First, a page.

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University of Maryland Pepper Center Receives $6 Million Renewal Grant

Tuesday, November 05, 2006

 Dr. Andrew Goldberg

The Claude D. Pepper Older Americans Independence Center at the University of Maryland School of Medicine has received a $6 million grant renewal from the National Institute on Aging (NIA). This prestigious award will provide funding for collaborative,interdisciplinary research in aging and rehabilitation through 2011 and enable the University of Maryland School of Medicine and its collaborative affiliate, the Baltimore VA Medical Center’s Geriatric Research, Education, and Clinical Center, to maintain their status as national leaders in aging research. 

The Pepper Center’s mission is to conduct exercise and neuromotor rehabilitation research to improve the recovery of older adults with stroke, hip fracture or chronic debilitating diseases associated with aging. The ultimate goal of the investigators is to translate their research findings into effective clinical rehabilitation programs for older adults living with a disability.

The Claude D. Pepper Older Americans Independence Center Program was established in honor of Claude D. Pepper, the late U.S. senator from Florida. During his five decades of public service, Senator Pepper was a strong and effective advocate for the health and well-being of older adults and built a legacy of ongoing research support to promote independence, function, and quality of life in the elderly.

“This award will support collaborations among a multidisciplinary team of investigators in the conduct of exercise rehabilitation,” says Andrew P. Goldberg, M.D., professor of medicine and head of the division of gerontology at the University of Maryland School of Medicine and principal investigator at the Pepper Center. “The Pepper Center research will focus on stroke, hip fracture, obesity-type 2 diabetes and other conditions associated with aging, and the translation of these findings into effective community-based rehabilitation programs.

“Our findings from the past 10 years show that exercise can reduce many of the functional declines, disabilities and health consequences associated with stroke, heart failure and peripheral arterial occlusive disease that often affect functionality and independence in older adults,” says Dr. Goldberg. “This renewed funding will allow us to expand our research to examine mechanisms underlying disability in older people and better support community-based studies. The center’s research career development and leadership cores will mentor junior investigators in the conduct of research on aging and provide support for them as they transition to become independent researchers.”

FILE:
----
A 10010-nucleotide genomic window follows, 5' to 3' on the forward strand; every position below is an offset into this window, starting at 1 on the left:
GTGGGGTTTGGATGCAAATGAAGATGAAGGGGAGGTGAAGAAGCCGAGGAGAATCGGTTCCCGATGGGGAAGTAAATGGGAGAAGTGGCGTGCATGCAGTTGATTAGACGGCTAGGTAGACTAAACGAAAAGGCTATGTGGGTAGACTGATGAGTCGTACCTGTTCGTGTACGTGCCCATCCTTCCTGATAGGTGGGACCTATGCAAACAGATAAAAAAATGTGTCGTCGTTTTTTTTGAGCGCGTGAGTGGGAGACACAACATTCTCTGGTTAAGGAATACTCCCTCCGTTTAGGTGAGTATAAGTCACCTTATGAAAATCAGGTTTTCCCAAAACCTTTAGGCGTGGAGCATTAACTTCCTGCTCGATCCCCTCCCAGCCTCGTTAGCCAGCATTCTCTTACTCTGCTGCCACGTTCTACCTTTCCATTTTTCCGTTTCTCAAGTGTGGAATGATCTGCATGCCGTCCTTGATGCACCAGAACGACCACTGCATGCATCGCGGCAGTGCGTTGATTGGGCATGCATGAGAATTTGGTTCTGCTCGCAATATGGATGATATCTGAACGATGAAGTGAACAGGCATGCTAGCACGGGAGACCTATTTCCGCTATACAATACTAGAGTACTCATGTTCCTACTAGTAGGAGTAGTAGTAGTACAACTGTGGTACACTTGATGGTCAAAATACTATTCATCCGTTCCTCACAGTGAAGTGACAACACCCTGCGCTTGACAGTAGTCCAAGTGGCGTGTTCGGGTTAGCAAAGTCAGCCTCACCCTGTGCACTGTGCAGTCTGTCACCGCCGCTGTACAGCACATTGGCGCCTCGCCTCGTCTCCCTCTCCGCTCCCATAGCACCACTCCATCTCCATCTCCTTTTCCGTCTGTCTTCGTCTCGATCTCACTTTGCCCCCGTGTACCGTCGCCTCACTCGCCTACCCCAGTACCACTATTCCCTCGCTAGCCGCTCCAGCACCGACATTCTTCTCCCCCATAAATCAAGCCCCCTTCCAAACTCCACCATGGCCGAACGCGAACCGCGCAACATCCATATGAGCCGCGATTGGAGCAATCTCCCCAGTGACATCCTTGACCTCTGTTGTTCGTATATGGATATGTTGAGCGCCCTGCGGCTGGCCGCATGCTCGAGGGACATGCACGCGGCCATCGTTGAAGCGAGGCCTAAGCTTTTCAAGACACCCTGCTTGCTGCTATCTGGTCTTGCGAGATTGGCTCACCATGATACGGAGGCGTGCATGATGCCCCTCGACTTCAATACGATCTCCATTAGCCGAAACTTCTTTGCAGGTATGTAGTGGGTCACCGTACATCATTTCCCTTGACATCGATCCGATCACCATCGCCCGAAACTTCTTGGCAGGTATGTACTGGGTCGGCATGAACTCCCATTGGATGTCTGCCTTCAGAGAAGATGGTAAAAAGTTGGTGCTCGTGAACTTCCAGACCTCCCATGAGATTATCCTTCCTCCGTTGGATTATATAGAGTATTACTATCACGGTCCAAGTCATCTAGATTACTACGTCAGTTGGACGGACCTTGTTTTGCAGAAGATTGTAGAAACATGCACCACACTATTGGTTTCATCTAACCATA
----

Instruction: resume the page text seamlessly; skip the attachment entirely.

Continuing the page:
Under the new grant, the Pepper Center will be reorganized into five core research areas: clinical & translational research methods; neuromotor function; applied clinical physiology; muscle biology & molecular mechanisms of inflammation; and biostatistics & informatics. “These core areas will support other NIH-funded research projects focused on stroke, hip fractures and exercise and weight loss as they relate to obesity and type 2 diabetes,” says Dr. Goldberg. “We also plan to develop a battery of tests to precisely characterize disability in a large sample of older adults to determine the biological mechanisms underlying physical and functional impairments. As a result, the Pepper Center will design customized rehabilitation programs that target the functional and physiological mechanisms causing disability.”  

During the last decade, one major Pepper Center research project involved task-oriented treadmill exercise training. The focus of this research was to train individuals with stroke who had impaired leg movement to gradually regain ambulatory function, resulting in increased blood flow and activation of the brain that caused improvements in motor function. Participants also demonstrated a decrease in key cardiovascular risk factors, including glucose intolerance and insulin resistance. A second stroke-related study involved upper extremity training using bilateral arm training with rhythmic auditory cueing. Participants demonstrated improved arm function due to increased brain activation, an indication that neural adaptations in the brain are possible even years after a stroke.

The Pepper Center’s facilities are based in the University of Maryland School of Medicine’s Departments of Medicine, Neurology, Physical Therapy & Rehabilitation Sciences, Epidemiology & Preventive Medicine and the Baltimore VA Medical Center’s Geriatric Research, Educational and Clinical Center. Since establishing the center, investigators have developed strong research collaborations with scientists in the Department of Neurology at the Johns Hopkins School of Medicine, the Hertie Brain Research Institute in Germany, the Neumann Robotics Engineering Facility at the Massachusetts Institute of Technology and the National Institutes of Health’s Physical Disabilities Branch and National Center for Medical Rehabilitation Research.

“Investigators at the Pepper Center are confident that the strong, collaborative research team and resources provided by the National Institute on Aging will lead to novel rehabilitation strategies that will improve the function and lifestyle of older Americans living with disability,” says Dr. Goldberg.

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